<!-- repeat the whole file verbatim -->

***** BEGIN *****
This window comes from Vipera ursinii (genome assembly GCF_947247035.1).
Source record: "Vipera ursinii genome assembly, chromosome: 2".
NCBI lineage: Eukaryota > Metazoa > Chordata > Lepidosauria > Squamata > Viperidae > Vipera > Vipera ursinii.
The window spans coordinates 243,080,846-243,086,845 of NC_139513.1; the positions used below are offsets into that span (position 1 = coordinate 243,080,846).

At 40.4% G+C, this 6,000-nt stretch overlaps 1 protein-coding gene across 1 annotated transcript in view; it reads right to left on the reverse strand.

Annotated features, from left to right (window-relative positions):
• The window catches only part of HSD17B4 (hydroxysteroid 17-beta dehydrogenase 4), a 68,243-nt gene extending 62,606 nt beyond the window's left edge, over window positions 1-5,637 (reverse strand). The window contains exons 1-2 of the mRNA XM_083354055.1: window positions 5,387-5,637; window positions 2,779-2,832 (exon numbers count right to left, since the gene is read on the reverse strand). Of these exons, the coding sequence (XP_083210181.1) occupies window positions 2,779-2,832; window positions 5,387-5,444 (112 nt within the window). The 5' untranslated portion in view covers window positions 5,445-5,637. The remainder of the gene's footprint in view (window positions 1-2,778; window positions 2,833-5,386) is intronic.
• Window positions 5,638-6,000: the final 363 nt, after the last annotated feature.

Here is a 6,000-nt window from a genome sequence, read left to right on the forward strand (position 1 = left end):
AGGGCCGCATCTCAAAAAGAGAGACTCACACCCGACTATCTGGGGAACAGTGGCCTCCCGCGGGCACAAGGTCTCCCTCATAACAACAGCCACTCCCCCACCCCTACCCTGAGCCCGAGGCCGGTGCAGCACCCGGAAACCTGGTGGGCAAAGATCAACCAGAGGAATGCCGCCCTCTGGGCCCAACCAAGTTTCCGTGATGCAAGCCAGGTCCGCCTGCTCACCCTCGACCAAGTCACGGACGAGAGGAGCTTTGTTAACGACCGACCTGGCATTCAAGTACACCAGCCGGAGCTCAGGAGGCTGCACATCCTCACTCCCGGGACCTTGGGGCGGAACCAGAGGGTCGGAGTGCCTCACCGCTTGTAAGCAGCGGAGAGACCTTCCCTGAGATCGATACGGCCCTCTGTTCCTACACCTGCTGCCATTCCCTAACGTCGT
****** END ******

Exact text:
This window comes from Vipera ursinii (genome assembly GCF_947247035.1).
Source record: "Vipera ursinii genome assembly, chromosome: 2".
NCBI lineage: Eukaryota > Metazoa > Chordata > Lepidosauria > Squamata > Viperidae > Vipera > Vipera ursinii.
The window spans coordinates 243,080,846-243,086,845 of NC_139513.1; the positions used below are offsets into that span (position 1 = coordinate 243,080,846).

At 40.4% G+C, this 6,000-nt stretch overlaps 1 protein-coding gene across 1 annotated transcript in view; it reads right to left on the reverse strand.

Annotated features, from left to right (window-relative positions):
• The window catches only part of HSD17B4 (hydroxysteroid 17-beta dehydrogenase 4), a 68,243-nt gene extending 62,606 nt beyond the window's left edge, over window positions 1-5,637 (reverse strand). The window contains exons 1-2 of the mRNA XM_083354055.1: window positions 5,387-5,637; window positions 2,779-2,832 (exon numbers count right to left, since the gene is read on the reverse strand). Of these exons, the coding sequence (XP_083210181.1) occupies window positions 2,779-2,832; window positions 5,387-5,444 (112 nt within the window). The 5' untranslated portion in view covers window positions 5,445-5,637. The remainder of the gene's footprint in view (window positions 1-2,778; window positions 2,833-5,386) is intronic.
• Window positions 5,638-6,000: the final 363 nt, after the last annotated feature.

Here is a 6,000-nt window from a genome sequence, read left to right on the forward strand (position 1 = left end):
AGGGCCGCATCTCAAAAAGAGAGACTCACACCCGACTATCTGGGGAACAGTGGCCTCCCGCGGGCACAAGGTCTCCCTCATAACAACAGCCACTCCCCCACCCCTACCCTGAGCCCGAGGCCGGTGCAGCACCCGGAAACCTGGTGGGCAAAGATCAACCAGAGGAATGCCGCCCTCTGGGCCCAACCAAGTTTCCGTGATGCAAGCCAGGTCCGCCTGCTCACCCTCGACCAAGTCACGGACGAGAGGAGCTTTGTTAACGACCGACCTGGCATTCAAGTACACCAGCCGGAGCTCAGGAGGCTGCACATCCTCACTCCCGGGACCTTGGGGCGGAACCAGAGGGTCGGAGTGCCTCACCGCTTGTAAGCAGCGGAGAGACCTTCCCTGAGATCGATACGGCCCTCTGTTCCTACACCTGCTGCCATTCCCTAACGTCGT